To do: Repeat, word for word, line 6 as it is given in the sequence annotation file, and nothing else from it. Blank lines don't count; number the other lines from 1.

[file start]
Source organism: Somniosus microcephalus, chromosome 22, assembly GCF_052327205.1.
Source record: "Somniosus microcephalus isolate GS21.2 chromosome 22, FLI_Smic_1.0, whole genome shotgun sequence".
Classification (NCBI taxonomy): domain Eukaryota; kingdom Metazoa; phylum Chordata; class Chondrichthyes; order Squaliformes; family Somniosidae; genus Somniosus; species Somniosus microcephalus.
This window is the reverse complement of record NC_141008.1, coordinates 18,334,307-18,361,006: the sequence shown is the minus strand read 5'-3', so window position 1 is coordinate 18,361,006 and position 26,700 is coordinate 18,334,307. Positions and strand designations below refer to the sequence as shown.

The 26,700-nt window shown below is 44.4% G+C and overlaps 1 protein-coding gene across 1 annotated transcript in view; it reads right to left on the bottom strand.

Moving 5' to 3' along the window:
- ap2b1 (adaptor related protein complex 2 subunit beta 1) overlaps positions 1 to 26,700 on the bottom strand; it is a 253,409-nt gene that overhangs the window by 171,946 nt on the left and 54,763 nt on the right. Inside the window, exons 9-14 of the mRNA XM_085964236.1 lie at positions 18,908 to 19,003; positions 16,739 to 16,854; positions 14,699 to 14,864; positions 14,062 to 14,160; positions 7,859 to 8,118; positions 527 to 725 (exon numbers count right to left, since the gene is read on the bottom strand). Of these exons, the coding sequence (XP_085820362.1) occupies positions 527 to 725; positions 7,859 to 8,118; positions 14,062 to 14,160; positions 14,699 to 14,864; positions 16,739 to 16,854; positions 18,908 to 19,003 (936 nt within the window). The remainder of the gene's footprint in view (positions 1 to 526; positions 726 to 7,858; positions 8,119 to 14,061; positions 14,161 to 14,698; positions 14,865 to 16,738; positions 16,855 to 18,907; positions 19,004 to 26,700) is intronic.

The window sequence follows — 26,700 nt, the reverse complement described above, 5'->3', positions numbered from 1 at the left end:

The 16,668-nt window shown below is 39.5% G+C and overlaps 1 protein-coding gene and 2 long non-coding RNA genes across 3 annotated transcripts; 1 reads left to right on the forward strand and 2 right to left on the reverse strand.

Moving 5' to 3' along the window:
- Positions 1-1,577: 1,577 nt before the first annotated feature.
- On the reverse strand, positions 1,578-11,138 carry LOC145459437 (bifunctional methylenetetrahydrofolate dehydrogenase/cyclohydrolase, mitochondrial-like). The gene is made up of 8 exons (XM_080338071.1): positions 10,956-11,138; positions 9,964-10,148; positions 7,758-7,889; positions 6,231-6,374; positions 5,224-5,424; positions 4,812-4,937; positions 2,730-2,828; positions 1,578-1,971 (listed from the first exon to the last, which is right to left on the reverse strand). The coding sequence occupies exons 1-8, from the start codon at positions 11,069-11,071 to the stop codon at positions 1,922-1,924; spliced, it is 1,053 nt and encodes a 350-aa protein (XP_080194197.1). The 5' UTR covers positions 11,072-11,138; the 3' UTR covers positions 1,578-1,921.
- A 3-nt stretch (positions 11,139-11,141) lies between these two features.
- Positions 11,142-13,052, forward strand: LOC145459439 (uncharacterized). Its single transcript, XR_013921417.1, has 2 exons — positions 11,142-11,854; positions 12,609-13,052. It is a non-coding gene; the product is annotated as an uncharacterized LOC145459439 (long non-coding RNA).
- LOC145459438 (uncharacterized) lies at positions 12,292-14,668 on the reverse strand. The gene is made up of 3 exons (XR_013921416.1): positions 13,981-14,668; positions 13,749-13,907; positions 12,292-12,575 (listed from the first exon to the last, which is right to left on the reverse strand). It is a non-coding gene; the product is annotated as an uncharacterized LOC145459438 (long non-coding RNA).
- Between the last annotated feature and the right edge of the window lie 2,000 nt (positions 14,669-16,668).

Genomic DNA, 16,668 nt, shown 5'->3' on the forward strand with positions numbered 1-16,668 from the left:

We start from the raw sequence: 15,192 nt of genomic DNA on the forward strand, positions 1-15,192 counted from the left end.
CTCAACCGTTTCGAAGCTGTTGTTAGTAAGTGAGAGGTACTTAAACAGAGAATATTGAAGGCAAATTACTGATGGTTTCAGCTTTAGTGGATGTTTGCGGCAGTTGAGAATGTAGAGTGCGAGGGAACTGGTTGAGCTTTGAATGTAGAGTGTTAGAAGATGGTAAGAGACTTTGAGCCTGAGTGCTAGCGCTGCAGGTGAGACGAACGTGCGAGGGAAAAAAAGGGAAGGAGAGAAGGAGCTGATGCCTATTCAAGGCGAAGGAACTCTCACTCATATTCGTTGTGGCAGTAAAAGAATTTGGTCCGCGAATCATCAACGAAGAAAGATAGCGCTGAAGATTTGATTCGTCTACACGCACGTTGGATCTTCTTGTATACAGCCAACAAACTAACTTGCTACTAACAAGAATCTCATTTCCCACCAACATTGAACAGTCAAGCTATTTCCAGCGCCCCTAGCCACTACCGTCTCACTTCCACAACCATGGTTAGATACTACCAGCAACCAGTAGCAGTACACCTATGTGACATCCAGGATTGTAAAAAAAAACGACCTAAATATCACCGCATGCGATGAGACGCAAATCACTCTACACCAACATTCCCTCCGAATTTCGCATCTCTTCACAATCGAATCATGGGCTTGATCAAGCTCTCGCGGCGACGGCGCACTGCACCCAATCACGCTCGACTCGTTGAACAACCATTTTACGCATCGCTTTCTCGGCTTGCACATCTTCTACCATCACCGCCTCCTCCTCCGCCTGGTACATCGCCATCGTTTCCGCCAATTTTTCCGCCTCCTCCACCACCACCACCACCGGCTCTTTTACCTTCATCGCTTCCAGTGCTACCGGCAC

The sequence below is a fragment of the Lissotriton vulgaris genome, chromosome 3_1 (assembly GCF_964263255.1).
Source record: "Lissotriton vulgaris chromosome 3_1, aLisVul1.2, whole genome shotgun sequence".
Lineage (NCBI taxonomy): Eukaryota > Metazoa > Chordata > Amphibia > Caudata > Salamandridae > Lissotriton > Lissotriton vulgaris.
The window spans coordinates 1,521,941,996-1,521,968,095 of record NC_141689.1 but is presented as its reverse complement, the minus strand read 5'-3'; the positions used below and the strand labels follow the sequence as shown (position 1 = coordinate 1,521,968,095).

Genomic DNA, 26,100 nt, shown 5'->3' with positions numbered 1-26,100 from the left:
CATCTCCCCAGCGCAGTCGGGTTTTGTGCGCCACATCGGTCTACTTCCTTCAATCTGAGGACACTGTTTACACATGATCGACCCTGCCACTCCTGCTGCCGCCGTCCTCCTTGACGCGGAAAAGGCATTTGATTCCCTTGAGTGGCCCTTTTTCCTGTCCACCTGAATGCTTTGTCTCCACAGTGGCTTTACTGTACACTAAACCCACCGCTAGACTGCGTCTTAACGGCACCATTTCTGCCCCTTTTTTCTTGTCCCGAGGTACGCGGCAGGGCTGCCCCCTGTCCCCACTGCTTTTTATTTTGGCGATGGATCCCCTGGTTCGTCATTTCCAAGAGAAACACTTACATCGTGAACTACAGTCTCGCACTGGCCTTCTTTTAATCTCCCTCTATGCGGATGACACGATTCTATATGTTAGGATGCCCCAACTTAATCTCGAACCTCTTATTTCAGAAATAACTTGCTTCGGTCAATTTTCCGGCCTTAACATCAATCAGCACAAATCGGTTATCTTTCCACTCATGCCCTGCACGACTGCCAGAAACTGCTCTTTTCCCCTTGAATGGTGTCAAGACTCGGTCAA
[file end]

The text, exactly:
Moving 5' to 3' along the window: